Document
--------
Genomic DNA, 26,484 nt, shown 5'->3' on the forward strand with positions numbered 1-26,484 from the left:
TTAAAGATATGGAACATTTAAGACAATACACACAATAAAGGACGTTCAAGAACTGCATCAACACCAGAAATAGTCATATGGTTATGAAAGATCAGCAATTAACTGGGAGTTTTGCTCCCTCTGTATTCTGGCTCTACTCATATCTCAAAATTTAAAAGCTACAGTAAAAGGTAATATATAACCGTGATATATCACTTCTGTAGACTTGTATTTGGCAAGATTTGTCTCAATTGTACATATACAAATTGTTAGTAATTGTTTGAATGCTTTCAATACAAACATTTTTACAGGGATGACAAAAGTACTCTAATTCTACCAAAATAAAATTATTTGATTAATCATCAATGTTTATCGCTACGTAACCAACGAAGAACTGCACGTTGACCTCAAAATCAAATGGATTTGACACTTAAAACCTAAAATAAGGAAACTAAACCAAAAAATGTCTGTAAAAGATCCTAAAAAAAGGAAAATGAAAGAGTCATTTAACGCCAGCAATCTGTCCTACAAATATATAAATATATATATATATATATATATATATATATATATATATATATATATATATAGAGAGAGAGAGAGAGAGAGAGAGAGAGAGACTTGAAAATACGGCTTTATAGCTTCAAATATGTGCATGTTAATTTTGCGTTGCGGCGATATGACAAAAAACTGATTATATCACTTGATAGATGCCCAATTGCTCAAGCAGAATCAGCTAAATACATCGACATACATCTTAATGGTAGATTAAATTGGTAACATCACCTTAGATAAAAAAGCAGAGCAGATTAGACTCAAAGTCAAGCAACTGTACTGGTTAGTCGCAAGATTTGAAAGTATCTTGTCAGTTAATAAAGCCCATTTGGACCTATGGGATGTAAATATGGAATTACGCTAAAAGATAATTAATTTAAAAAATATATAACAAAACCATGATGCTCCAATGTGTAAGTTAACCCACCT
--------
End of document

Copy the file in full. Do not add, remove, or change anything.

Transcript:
Genomic DNA, 26,484 nt, shown 5'->3' on the forward strand with positions numbered 1-26,484 from the left:
TTAAAGATATGGAACATTTAAGACAATACACACAATAAAGGACGTTCAAGAACTGCATCAACACCAGAAATAGTCATATGGTTATGAAAGATCAGCAATTAACTGGGAGTTTTGCTCCCTCTGTATTCTGGCTCTACTCATATCTCAAAATTTAAAAGCTACAGTAAAAGGTAATATATAACCGTGATATATCACTTCTGTAGACTTGTATTTGGCAAGATTTGTCTCAATTGTACATATACAAATTGTTAGTAATTGTTTGAATGCTTTCAATACAAACATTTTTACAGGGATGACAAAAGTACTCTAATTCTACCAAAATAAAATTATTTGATTAATCATCAATGTTTATCGCTACGTAACCAACGAAGAACTGCACGTTGACCTCAAAATCAAATGGATTTGACACTTAAAACCTAAAATAAGGAAACTAAACCAAAAAATGTCTGTAAAAGATCCTAAAAAAAGGAAAATGAAAGAGTCATTTAACGCCAGCAATCTGTCCTACAAATATATAAATATATATATATATATATATATATATATATATATATATATATATATATATAGAGAGAGAGAGAGAGAGAGAGAGAGAGAGACTTGAAAATACGGCTTTATAGCTTCAAATATGTGCATGTTAATTTTGCGTTGCGGCGATATGACAAAAAACTGATTATATCACTTGATAGATGCCCAATTGCTCAAGCAGAATCAGCTAAATACATCGACATACATCTTAATGGTAGATTAAATTGGTAACATCACCTTAGATAAAAAAGCAGAGCAGATTAGACTCAAAGTCAAGCAACTGTACTGGTTAGTCGCAAGATTTGAAAGTATCTTGTCAGTTAATAAAGCCCATTTGGACCTATGGGATGTAAATATGGAATTACGCTAAAAGATAATTAATTTAAAAAATATATAACAAAACCATGATGCTCCAATGTGTAAGTTAACCCACCT